Yesterday, the Treasury Department released a troubling financial report that revealed the federal government’s “total liabilities and unfunded commitments for future payments” related to Social Security and Medicare are now estimated at $53 trillion, up from $20 trillion in 2000.
In a speech yesterday at the National Press Club, GAO Comptroller General David Walker said:
If the federal government was a private corporation and the same report came out this morning, our stock would be dropping and some people would be talking about whether the company’s management directors needed a major shake-up.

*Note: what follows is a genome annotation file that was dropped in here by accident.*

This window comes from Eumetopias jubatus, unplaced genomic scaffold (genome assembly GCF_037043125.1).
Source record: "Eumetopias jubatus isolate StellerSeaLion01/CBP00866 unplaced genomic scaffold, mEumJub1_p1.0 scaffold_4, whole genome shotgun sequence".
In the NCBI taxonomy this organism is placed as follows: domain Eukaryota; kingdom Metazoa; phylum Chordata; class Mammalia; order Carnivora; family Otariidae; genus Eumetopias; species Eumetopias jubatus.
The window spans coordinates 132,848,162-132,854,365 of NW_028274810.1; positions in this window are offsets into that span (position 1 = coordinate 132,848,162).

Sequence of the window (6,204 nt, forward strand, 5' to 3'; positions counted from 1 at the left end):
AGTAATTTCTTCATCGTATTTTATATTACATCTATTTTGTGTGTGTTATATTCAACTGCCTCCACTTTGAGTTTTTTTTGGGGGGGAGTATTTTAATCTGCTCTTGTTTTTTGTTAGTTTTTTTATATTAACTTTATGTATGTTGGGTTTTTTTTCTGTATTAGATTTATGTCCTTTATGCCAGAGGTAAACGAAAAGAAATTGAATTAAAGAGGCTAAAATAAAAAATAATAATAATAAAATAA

“The federal government’s total liabilities,” Walker explained, “translates into a de facto mortgage of about $455,000 for every American household and there’s no house to back that mortgage. In other words, our government has made a whole lot of promises that, in the long run, it cannot possibly keep without huge tax increases.”
In his speech, Walker said, “I have become increasingly frustrated by the widespread myopia, tunnel vision and self-centeredness in Washington DC.”
Illustrating Walker’s point, President Bush — while discussing the economy yesterday — did not reference the Treasury Department’s new report. “Rather, he touted the economic merits of tax cuts. ‘I’ll veto any tax increase,’ he said.”
UPDATE: Andrew Sullivan writes, “The Cost of Bush: $32 trillion.”